# When do two elliptic curves have equivalent small etale toposes?

Let $X$ and $Y$ be elliptic curves over an algebraically closed field $K$. If the characteristic of $K$ is nonzero, assume both curves are ordinary or both are supersingular. Does it follow that $X$ and $Y$ have equivalent small etale toposes?

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I like the question! If K is the complex numbers I think the answer is yes, because in that case the small etale site of X depends only on the homeomorphism class of X(C): is it the category of local homeomorphisms U --> X admitting a factorization U --> Y --> X where Y is a compact Riemann surface mapping holomorphically to X and U --> Y is an open inclusion missing only finitely many points. (Key point: the complex structure on such a Y is unique and functorial.) – Dustin Clausen Sep 12 '10 at 16:02
Yeah, this sure seems puzzling. The constructible sheaves are intrinsic (noetherian objects in the topos). Suppose $K$ is algebraic closure of its prime field, and descend the elliptic curves to finite extensions $k$ of the prime field. Can do the same for any constructible abelian sheaves on the elliptic curves by increasing $k$ a bit (depending on the sheaf), thereby showing that the cohomology of such sheaves inherits an action of open subgroup of Gal($K/k$) that is well-defined and functorial "near the identity". But is it intrinsic to the topos??? – BCnrd Sep 12 '10 at 23:28
A question; given two such elliptic curves, are the absolute Galois groups of their function fields known to be isomorphic? – Tyler Lawson Sep 13 '10 at 14:15
Here's a simpler question. Given a point x in E(K), is the etale fundamental group of E\{x} independent of E and x? If yes, can it be described explicitely, e.g. as some particular completion of a free group on two enerators (just like over C)? – André Henriques Sep 14 '10 at 14:16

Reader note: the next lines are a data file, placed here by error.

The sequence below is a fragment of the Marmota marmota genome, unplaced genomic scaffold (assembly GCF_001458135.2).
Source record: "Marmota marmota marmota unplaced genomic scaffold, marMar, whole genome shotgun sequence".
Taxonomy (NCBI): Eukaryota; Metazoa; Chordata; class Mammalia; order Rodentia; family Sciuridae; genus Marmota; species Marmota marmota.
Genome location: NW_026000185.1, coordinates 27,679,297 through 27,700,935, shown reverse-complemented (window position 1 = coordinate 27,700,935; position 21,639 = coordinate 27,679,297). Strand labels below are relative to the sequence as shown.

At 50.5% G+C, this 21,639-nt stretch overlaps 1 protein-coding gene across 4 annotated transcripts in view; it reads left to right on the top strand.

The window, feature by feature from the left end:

@André: I would be surprised. The corresponding question for $\mathbb{P}^1$ would ask whether $\mathbb{A}^1$ is simply connected over an algebraically closed field of characteristic p, and the answer is definitely "no". – Tyler Lawson Sep 15 '10 at 13:52

In characteristic zero, I believe the answer is "yes". More generally, if $X$ and $Y$ are two smooth proper curves over algebraically closed fields $K$ and $L$ of characteristic zero, then $X$ and $Y$ have equivalent etale topoi if and only if they have the same genus and card($K$) = card($L$). The "only if" claim follows from the fact that the etale topos has both the etale fundamental group and the Zariski site as invariants (the first being determined by the locally finite constant objects and the second being determined by the lattice of subobjects of the final object). This is more of a remark; the question is about the "if" claim.

For that, choose a set S and bijections $f: S \to X(K)$ and $g: S \to Y(L)$. Now, for every finite subset $T$ of $S$, let $$a_T: Spec(K) \to M_{g,T}$$ be the map classifying $f(T)$ inside $X$, and ditto $b_T$ for $g(T)$ inside $Y$. Furthermore let $A_T$ be the Henselization of $a_T$, and ditto $B_T$ of $b_T$. For $T$ inside $T'$ we have maps $A_{T'} \to A_T$ and $B_{T'} \to B_T$, mapping compatibly to $M_{g,T'} \to M_{g,T}$; we consider the inverse limit of the fiber products $$A_T \times_{M_{g,T}} B_T$$ along these maps. Since it is (eventually) a filtered limit of nonempty schemes along affine dominant maps, it has a point over some algebraically closed field $F$. Let $Z$ be the induced curve over $F$ and $h:S \to Z(F)$ be the induced injection.